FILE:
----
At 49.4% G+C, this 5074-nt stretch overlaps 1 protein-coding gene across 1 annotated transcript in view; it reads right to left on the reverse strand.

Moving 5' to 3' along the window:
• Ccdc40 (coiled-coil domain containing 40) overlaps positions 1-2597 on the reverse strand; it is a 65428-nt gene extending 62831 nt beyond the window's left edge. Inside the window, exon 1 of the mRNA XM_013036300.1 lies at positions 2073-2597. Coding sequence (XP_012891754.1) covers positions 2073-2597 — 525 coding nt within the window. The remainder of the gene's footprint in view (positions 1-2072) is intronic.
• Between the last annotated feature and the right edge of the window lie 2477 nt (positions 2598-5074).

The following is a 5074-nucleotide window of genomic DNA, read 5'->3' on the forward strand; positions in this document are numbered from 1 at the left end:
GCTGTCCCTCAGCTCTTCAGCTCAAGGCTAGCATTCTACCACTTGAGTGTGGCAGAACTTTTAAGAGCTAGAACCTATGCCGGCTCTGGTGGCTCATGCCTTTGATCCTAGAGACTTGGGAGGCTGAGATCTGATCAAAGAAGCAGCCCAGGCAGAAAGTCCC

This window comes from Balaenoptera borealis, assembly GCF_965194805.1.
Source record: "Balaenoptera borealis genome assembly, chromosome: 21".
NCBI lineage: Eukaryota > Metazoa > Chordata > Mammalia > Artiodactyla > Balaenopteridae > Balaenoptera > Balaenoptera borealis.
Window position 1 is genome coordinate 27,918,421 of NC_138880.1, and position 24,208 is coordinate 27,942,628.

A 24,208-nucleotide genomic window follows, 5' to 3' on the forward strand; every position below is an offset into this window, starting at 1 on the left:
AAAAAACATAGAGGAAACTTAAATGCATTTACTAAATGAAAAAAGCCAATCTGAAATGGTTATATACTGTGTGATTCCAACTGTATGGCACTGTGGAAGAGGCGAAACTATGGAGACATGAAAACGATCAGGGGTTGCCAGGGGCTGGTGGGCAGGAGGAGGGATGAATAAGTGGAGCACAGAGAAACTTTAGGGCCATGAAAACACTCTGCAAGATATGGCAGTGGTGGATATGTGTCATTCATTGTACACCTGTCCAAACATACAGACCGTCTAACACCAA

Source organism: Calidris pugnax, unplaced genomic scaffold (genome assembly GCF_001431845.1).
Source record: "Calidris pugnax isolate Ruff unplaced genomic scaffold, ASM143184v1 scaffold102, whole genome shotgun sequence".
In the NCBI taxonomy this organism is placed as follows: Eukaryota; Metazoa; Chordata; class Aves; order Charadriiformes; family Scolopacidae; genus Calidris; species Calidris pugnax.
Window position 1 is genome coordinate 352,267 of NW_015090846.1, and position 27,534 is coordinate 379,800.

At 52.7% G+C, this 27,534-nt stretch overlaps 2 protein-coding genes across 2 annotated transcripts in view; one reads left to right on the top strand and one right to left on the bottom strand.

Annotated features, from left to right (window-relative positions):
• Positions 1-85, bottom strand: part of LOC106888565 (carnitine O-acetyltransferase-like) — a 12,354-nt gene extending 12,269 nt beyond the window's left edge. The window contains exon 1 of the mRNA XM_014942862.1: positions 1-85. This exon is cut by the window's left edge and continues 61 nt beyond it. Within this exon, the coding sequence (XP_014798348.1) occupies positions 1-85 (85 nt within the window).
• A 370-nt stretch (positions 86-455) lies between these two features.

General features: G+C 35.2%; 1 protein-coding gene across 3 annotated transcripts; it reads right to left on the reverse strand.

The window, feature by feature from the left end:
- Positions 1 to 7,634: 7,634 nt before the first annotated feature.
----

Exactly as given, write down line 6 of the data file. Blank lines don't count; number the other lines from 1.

GCTGTCCCTCAGCTCTTCAGCTCAAGGCTAGCATTCTACCACTTGAGTGTGGCAGAACTTTTAAGAGCTAGAACCTATGCCGGCTCTGGTGGCTCATGCCTTTGATCCTAGAGACTTGGGAGGCTGAGATCTGATCAAAGAAGCAGCCCAGGCAGAAAGTCCC